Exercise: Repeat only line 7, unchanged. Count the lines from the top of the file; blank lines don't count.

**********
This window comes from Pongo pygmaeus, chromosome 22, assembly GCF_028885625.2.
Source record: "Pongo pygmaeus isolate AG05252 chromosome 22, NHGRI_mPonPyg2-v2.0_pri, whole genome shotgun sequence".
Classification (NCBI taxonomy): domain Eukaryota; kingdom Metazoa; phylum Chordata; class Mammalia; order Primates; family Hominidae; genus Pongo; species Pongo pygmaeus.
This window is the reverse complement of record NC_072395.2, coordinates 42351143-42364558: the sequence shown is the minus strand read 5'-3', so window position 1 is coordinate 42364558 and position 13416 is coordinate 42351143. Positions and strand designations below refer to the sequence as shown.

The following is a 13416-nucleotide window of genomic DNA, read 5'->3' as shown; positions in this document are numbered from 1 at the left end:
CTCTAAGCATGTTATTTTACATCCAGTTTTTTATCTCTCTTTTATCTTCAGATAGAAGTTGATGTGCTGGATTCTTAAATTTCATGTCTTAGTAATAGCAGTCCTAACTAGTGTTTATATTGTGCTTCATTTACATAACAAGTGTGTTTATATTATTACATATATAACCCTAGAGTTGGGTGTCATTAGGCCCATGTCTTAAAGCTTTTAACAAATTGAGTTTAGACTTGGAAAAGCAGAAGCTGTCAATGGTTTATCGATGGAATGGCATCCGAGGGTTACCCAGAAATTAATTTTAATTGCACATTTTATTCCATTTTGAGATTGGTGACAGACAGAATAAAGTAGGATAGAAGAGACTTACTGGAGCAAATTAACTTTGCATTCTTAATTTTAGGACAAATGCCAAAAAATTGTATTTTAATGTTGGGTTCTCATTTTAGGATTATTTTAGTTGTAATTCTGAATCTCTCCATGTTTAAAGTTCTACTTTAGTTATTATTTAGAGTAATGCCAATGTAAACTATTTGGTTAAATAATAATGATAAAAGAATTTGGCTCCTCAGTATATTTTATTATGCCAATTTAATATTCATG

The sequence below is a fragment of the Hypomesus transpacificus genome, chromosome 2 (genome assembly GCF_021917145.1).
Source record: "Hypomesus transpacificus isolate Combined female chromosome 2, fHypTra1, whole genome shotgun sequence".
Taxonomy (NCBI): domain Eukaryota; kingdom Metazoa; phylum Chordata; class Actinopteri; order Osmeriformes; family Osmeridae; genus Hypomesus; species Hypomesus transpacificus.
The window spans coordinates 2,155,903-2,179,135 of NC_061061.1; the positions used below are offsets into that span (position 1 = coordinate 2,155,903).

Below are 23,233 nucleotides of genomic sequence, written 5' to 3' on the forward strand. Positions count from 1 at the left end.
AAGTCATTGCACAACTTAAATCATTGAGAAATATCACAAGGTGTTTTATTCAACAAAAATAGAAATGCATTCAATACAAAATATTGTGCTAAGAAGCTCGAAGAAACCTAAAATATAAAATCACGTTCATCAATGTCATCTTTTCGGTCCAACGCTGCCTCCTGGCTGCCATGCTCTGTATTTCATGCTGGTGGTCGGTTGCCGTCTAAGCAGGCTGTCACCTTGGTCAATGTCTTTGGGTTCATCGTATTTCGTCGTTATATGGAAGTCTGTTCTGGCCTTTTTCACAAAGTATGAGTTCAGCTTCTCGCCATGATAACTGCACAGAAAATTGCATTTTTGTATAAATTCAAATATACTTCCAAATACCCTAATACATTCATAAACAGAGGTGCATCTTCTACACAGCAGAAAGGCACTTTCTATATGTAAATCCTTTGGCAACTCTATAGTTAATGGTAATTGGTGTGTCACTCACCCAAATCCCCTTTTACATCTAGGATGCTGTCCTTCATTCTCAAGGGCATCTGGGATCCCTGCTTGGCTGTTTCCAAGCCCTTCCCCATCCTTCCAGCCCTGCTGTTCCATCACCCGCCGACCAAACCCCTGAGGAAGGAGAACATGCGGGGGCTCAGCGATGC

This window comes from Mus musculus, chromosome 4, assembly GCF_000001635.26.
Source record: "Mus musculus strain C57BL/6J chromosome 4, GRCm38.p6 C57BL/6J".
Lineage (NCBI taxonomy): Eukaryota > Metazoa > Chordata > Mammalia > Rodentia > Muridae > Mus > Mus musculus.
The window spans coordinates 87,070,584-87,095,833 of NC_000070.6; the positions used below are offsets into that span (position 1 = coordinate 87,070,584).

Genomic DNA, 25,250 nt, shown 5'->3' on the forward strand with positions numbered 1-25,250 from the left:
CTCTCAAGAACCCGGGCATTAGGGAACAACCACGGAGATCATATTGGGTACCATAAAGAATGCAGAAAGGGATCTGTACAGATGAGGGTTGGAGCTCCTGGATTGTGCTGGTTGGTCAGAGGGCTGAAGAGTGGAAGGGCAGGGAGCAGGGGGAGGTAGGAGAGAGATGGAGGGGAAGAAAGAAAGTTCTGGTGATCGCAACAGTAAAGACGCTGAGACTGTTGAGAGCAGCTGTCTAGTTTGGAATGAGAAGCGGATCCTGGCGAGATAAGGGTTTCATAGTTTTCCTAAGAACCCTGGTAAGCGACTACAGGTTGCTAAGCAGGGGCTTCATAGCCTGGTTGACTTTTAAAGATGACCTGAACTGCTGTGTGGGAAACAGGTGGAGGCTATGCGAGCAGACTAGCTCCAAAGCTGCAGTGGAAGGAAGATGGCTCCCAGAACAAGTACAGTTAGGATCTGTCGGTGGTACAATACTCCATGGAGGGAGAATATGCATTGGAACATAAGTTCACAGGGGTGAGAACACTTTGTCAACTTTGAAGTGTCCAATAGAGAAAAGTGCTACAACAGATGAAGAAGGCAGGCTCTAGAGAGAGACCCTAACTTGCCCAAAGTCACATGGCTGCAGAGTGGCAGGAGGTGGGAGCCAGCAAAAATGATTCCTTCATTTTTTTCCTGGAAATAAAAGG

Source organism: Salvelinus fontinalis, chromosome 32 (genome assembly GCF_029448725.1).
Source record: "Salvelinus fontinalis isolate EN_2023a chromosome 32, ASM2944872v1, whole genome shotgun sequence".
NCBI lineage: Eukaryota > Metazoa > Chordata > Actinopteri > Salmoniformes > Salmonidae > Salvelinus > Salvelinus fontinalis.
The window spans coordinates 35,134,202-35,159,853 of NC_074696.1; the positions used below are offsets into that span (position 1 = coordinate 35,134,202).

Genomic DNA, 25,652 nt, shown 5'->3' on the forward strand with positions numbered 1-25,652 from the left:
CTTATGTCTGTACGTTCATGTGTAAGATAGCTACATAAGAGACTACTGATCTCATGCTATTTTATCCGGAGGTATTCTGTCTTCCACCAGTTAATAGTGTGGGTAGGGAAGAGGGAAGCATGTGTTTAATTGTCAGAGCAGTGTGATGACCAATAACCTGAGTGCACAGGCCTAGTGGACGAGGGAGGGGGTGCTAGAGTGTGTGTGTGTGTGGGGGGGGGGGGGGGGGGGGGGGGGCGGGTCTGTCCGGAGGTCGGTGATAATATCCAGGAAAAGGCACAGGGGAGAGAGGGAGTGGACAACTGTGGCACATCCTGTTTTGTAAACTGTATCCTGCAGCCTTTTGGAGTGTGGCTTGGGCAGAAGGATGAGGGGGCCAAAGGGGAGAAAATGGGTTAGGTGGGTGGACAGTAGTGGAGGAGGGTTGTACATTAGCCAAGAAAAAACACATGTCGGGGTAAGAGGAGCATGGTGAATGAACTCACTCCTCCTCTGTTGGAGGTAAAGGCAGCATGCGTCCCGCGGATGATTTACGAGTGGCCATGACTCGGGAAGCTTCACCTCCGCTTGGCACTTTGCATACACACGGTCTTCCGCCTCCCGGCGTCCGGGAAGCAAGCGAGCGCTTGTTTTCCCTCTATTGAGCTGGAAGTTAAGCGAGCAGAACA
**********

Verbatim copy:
The sequence below is a fragment of the Hypomesus transpacificus genome, chromosome 2 (genome assembly GCF_021917145.1).